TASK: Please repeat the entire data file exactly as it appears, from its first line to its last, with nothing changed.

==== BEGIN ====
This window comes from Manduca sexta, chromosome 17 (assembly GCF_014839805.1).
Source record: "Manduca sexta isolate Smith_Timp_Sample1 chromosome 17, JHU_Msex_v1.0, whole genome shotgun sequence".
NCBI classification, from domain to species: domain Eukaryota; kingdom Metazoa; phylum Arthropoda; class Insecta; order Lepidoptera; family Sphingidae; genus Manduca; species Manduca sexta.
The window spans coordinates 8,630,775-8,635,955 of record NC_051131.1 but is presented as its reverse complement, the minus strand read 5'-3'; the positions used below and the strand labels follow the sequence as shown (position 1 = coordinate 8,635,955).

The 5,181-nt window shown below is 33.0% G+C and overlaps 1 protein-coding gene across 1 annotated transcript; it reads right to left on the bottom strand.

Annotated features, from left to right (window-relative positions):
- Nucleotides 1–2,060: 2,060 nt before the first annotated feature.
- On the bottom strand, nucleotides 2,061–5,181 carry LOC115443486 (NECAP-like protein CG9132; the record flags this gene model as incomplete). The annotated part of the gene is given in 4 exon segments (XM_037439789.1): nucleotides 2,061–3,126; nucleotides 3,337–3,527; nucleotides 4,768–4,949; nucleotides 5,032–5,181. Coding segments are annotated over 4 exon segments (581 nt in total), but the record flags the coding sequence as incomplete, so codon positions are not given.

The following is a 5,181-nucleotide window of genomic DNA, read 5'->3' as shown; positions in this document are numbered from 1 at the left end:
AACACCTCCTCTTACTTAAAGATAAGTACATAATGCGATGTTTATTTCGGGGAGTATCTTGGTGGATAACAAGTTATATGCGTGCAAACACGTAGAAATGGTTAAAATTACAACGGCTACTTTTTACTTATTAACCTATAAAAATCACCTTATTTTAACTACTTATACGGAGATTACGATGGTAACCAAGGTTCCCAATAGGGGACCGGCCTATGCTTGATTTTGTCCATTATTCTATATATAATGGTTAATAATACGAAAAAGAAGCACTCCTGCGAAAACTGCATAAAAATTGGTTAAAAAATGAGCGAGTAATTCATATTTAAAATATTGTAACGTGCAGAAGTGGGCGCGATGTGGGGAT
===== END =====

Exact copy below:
This window comes from Manduca sexta, chromosome 17 (assembly GCF_014839805.1).
Source record: "Manduca sexta isolate Smith_Timp_Sample1 chromosome 17, JHU_Msex_v1.0, whole genome shotgun sequence".
NCBI classification, from domain to species: domain Eukaryota; kingdom Metazoa; phylum Arthropoda; class Insecta; order Lepidoptera; family Sphingidae; genus Manduca; species Manduca sexta.
The window spans coordinates 8,630,775-8,635,955 of record NC_051131.1 but is presented as its reverse complement, the minus strand read 5'-3'; the positions used below and the strand labels follow the sequence as shown (position 1 = coordinate 8,635,955).

The 5,181-nt window shown below is 33.0% G+C and overlaps 1 protein-coding gene across 1 annotated transcript; it reads right to left on the bottom strand.

Annotated features, from left to right (window-relative positions):
- Nucleotides 1–2,060: 2,060 nt before the first annotated feature.
- On the bottom strand, nucleotides 2,061–5,181 carry LOC115443486 (NECAP-like protein CG9132; the record flags this gene model as incomplete). The annotated part of the gene is given in 4 exon segments (XM_037439789.1): nucleotides 2,061–3,126; nucleotides 3,337–3,527; nucleotides 4,768–4,949; nucleotides 5,032–5,181. Coding segments are annotated over 4 exon segments (581 nt in total), but the record flags the coding sequence as incomplete, so codon positions are not given.

The following is a 5,181-nucleotide window of genomic DNA, read 5'->3' as shown; positions in this document are numbered from 1 at the left end:
AACACCTCCTCTTACTTAAAGATAAGTACATAATGCGATGTTTATTTCGGGGAGTATCTTGGTGGATAACAAGTTATATGCGTGCAAACACGTAGAAATGGTTAAAATTACAACGGCTACTTTTTACTTATTAACCTATAAAAATCACCTTATTTTAACTACTTATACGGAGATTACGATGGTAACCAAGGTTCCCAATAGGGGACCGGCCTATGCTTGATTTTGTCCATTATTCTATATATAATGGTTAATAATACGAAAAAGAAGCACTCCTGCGAAAACTGCATAAAAATTGGTTAAAAAATGAGCGAGTAATTCATATTTAAAATATTGTAACGTGCAGAAGTGGGCGCGATGTGGGGAT